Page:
The r3 trials in which the event A3 occurs can be chosen from the (n – r1 – r2) trials in (n – r1 – r2)Cr3 ways, and so on.

Therefore the number of ways in which the events A1​, A2​, …, Ak can happen:

nCr1​ ​× (n r1​)Cr2 ​​× (n r1 ​− r2​)Cr3​​ × (nr1​ − r1​ – …− rk ​− 1)Crk​​ =  n!/(r1!r2! . . . r3!)

Consider any one of the above ways in which the events A1, A2, . . ., Ak occur.

Since the n trials are independent, r1 + r2 + . . . +rk trials are also independent.

∴ P(A1 occurs r1 times, A2 occurs r2 times, . . . , A k  occurs r k times) = p1 r1 × p2r ×  . . . × pk rk 

Since the ways in which the events happen are mutually exclusive, the required probability is given by

Pn (r1 , r2 , . . . , r k ) = \frac{n!}{r_{1}! r_{2}! . . . r_{k}!}   [Tex]\times \ p_{1} ^{r_{1}}\times p_{2}^{r_{2}}\times… \times p_{k}^{r_{k}}[/Tex]


Example 1: A coin is tossed an infinite number of times. If the probability of a head in a single toss is p, show that the probability that the kth head is obtained at the nth tossing, but not earlier is (n−1)Ck−1pkqnk, where q = 1 – p.


K heads should be obtained at the nth tossing, but not earlier.

Therefore, (k – 1) heads must be obtained in the first (n – 1) tosses and 1 head must be obtained at the nth toss.

Required probability = P[ k – 1 heads in (n – 1) tosses]  ×  P(1 head in 1 toss)]  = (n−1)Ck−1pk-1qnk x p 

Example 2: If at least 1 child in a family with 2 children is a boy, what is the probability that both children are boys?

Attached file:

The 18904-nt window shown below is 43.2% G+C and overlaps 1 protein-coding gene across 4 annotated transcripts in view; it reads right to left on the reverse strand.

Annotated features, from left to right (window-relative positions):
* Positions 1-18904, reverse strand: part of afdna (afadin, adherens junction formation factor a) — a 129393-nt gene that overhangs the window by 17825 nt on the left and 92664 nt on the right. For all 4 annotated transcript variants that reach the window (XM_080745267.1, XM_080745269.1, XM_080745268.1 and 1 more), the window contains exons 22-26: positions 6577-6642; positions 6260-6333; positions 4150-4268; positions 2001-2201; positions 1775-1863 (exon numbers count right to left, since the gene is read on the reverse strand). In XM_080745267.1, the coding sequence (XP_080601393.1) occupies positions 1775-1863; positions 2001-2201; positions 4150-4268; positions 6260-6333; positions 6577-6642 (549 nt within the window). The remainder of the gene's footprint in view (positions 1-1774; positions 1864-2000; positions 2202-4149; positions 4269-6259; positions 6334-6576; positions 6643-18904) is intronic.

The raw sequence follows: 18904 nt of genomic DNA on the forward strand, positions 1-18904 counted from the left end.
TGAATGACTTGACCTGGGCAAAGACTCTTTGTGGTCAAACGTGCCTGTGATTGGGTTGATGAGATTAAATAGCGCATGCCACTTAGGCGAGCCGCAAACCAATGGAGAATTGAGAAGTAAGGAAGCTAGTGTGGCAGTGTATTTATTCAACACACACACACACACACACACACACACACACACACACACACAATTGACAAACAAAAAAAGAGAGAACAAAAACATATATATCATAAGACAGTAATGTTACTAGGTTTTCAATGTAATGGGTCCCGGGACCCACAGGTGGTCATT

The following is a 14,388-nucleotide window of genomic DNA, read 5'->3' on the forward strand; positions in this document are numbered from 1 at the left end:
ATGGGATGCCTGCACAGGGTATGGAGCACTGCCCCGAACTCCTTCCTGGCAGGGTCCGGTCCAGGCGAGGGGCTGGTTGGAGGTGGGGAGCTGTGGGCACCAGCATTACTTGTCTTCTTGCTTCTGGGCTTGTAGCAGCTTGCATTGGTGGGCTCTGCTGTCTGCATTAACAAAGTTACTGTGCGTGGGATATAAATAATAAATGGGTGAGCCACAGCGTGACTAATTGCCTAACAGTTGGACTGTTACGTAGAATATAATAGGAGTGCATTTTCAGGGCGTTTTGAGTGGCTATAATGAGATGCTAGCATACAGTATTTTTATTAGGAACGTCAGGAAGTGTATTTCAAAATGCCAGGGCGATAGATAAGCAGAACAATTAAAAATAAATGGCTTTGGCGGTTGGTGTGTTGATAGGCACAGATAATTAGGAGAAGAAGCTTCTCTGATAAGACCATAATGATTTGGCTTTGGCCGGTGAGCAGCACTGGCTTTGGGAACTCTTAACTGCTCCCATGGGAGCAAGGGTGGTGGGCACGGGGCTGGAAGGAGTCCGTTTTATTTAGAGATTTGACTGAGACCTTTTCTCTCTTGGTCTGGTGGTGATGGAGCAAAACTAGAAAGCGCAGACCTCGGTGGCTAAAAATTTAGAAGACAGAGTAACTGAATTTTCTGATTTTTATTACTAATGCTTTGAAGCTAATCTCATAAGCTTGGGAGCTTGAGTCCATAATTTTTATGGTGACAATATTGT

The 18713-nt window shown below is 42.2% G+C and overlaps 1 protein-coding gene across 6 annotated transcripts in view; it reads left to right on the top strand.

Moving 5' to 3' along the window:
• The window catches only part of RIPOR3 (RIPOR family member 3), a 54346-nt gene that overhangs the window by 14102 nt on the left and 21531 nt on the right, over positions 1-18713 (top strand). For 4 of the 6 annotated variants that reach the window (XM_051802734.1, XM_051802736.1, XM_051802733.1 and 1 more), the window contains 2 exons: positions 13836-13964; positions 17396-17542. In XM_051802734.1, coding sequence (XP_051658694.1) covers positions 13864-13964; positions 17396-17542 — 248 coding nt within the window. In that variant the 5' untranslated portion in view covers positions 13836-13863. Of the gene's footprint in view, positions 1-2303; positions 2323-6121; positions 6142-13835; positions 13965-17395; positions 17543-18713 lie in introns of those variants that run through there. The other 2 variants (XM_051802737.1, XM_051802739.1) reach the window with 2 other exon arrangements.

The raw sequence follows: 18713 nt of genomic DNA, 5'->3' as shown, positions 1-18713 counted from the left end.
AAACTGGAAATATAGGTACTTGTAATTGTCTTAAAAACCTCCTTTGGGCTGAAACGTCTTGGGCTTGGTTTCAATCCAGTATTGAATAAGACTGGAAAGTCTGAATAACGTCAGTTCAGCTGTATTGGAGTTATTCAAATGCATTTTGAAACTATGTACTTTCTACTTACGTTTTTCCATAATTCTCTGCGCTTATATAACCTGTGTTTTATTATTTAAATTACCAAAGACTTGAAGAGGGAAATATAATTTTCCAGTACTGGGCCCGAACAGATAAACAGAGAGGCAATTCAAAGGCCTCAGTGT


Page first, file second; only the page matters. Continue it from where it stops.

p = Probability that a child is a boy = 1/2.

∴ q = 1/2 and n = 2

P(at least one boy) = p (exactly 1 boy) + p (exactly 2 boys) = 2C_{1}\frac{1}{2}^2 + 2C_{2}\frac{1}{2}^2   \frac{3}{4}

∴ Required probability  = P(both are boys) / P( at least 1 boy) = \frac{1}{4}/\frac{3}{4} = \frac{1}{3}      

Binomial Distribution

Theorem: Let A be some event associated with a random experiment E, such that P(A) = p and P(A’) = q = 1 – p. Assuming that p remains the same for all repetitions, if we consider n independent repetitions ( or trials ) of E and if the random variable (RV)X denotes the number of times the event A has occurred then X is called a binomial random variable with parameters n and p or we can say that X follows a binomial distribution with parameters n and p, or symbolically B(n, p). Obviously, the possible values that X can take, are 0, 1, 2,…., n. By the theorem under Bernoulli’s trials, the probability mass function of a binomial RV is given by

P(x = r) = nCr qn – r pr, r = 0, 1, 2, …, n


p + q = 1


1. Binomial distribution is a legitimate probability distribution since

\sum_{r=0}^n P(X=r)=\sum_{r=0}^n nCrq^{n-r}p^r=(q+p)^n=1

2. The  Mean of the Binomial Distribution is given by: E(x)=\sum_{r} x_{r}p_{r}=np   ; also E(x^2)=\sum_{r}x_{r}^2p_{r}